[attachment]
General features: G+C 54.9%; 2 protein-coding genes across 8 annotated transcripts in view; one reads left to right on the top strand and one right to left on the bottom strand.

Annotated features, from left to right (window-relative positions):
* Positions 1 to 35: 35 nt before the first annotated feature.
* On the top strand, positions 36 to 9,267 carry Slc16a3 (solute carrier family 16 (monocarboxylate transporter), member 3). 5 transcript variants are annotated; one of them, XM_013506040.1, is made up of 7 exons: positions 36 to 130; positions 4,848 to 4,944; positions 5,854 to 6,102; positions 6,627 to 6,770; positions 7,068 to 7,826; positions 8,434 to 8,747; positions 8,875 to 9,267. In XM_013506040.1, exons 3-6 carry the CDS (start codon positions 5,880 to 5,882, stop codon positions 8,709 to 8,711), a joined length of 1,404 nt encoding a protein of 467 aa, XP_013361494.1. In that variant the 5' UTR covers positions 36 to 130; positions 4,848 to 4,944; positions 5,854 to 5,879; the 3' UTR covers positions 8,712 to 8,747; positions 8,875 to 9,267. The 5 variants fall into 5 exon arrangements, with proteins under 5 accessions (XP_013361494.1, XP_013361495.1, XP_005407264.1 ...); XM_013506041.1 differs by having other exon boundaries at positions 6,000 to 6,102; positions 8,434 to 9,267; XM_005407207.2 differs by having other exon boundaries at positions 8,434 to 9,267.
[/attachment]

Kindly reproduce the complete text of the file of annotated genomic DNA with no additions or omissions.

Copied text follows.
General features: G+C 54.9%; 2 protein-coding genes across 8 annotated transcripts in view; one reads left to right on the top strand and one right to left on the bottom strand.

Annotated features, from left to right (window-relative positions):
* Positions 1 to 35: 35 nt before the first annotated feature.
* On the top strand, positions 36 to 9,267 carry Slc16a3 (solute carrier family 16 (monocarboxylate transporter), member 3). 5 transcript variants are annotated; one of them, XM_013506040.1, is made up of 7 exons: positions 36 to 130; positions 4,848 to 4,944; positions 5,854 to 6,102; positions 6,627 to 6,770; positions 7,068 to 7,826; positions 8,434 to 8,747; positions 8,875 to 9,267. In XM_013506040.1, exons 3-6 carry the CDS (start codon positions 5,880 to 5,882, stop codon positions 8,709 to 8,711), a joined length of 1,404 nt encoding a protein of 467 aa, XP_013361494.1. In that variant the 5' UTR covers positions 36 to 130; positions 4,848 to 4,944; positions 5,854 to 5,879; the 3' UTR covers positions 8,712 to 8,747; positions 8,875 to 9,267. The 5 variants fall into 5 exon arrangements, with proteins under 5 accessions (XP_013361494.1, XP_013361495.1, XP_005407264.1 ...); XM_013506041.1 differs by having other exon boundaries at positions 6,000 to 6,102; positions 8,434 to 9,267; XM_005407207.2 differs by having other exon boundaries at positions 8,434 to 9,267.